What is Copy Data Management and How Can It Help? Posted on Mar 16th, 2017 by Peter Eicher

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This content was originally published at Storage Insider in German. They have kindly allowed us to publish an English language version on our blog. The original German article can be found here.

Copy Data Management (CDM) is a relatively new IT category of solutions designed to manage the creation, use, distribution, retention, and clean-up of copies of production data or “copy data.”  “Copy data” is all data not currently being used in production. This can be a snapshot, backup, or replica of a version made for various IT or business functions—data recovery, Dev-Test, analytics, and so on. 

The CDM category is growing rapidly because of several IT problems:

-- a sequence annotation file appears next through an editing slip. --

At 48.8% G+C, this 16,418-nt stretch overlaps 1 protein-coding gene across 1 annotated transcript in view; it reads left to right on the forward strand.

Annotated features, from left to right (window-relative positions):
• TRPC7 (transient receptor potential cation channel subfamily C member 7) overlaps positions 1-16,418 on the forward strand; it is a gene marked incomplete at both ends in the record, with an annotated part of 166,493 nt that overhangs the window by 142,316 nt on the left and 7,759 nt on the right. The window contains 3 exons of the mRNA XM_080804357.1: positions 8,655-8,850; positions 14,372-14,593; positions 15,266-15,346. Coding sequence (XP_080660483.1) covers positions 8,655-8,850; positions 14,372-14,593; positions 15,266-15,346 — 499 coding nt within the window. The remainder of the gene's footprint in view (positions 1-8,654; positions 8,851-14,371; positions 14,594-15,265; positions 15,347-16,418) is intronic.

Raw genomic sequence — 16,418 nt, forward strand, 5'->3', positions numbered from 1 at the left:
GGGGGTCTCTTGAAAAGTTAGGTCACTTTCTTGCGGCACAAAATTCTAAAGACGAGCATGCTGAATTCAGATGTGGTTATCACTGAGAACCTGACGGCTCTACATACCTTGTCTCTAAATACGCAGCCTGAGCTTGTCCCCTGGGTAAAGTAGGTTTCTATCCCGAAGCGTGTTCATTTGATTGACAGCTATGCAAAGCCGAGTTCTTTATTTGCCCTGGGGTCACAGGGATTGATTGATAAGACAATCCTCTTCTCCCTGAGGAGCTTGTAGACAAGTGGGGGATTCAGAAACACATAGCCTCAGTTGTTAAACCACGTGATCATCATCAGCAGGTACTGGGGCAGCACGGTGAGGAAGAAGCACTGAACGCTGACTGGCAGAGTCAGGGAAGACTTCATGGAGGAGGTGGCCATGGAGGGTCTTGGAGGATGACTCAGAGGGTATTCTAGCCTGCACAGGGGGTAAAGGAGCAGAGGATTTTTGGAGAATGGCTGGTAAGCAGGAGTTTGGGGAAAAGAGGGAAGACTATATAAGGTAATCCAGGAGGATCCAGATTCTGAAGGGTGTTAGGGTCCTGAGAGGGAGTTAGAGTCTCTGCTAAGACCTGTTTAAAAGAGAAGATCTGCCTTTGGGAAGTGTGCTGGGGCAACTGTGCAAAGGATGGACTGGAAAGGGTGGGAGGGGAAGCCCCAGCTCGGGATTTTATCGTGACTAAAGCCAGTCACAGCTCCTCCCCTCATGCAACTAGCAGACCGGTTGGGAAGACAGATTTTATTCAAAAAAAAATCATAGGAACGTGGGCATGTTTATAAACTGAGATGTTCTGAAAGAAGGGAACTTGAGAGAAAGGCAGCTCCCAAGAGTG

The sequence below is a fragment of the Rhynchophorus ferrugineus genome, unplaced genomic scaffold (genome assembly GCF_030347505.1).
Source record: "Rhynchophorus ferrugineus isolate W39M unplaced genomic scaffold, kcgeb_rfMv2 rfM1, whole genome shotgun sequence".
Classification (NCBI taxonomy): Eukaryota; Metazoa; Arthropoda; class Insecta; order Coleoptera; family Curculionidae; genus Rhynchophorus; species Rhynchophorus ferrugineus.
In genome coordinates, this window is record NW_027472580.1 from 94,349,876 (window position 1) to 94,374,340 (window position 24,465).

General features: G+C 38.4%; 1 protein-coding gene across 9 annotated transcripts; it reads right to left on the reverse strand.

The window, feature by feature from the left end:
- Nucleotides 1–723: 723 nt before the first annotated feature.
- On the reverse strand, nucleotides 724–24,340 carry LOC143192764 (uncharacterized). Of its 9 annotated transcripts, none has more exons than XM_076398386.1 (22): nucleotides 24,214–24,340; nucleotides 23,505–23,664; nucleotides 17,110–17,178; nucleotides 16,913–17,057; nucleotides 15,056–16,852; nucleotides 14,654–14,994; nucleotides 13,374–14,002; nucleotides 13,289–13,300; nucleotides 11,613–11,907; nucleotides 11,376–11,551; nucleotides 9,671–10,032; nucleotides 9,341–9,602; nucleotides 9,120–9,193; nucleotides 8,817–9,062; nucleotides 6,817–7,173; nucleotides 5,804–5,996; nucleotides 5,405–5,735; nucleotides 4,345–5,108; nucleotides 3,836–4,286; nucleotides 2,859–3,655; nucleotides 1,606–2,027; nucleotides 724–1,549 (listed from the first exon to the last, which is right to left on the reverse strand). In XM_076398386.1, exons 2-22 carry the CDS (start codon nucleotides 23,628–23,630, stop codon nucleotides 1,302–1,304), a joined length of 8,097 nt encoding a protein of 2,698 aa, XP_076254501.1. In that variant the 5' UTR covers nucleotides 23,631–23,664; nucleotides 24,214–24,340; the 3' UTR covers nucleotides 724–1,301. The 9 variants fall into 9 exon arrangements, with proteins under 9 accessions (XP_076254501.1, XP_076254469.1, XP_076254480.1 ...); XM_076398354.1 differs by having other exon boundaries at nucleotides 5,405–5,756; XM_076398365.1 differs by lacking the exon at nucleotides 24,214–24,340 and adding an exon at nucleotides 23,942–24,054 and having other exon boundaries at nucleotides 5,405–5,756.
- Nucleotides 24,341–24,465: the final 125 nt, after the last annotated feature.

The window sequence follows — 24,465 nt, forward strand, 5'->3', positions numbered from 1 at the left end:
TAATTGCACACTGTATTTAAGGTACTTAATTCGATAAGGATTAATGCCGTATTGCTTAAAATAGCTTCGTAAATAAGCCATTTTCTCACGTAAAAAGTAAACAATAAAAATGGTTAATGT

1. Copy data consumes the majority of storage capacity and is growing at a multiple of the production data environment (as much as 20x faster)
  2. Demand for access to recent copies of production data is soaring, driven both by traditional IT functions and by new business use cases
  3. Until recently, there have not been central solutions to manage creating and distributing copies, leaving most IT organizations with a complex mix of scripts and vendor tools without centralized control   

Today, CDM solutions are available from several vendors in the market, large and small, and investment in this area is accelerating. 

The Copy Data Challenge

The problem with copy data is there is too much of it. The problem starts in the IT department, which has a requirement to create protection copies. Multiple versions of data must be maintained for recovery, and this includes local copies for operational recovery and remote copies for disaster recovery. But protection copies are just the beginning.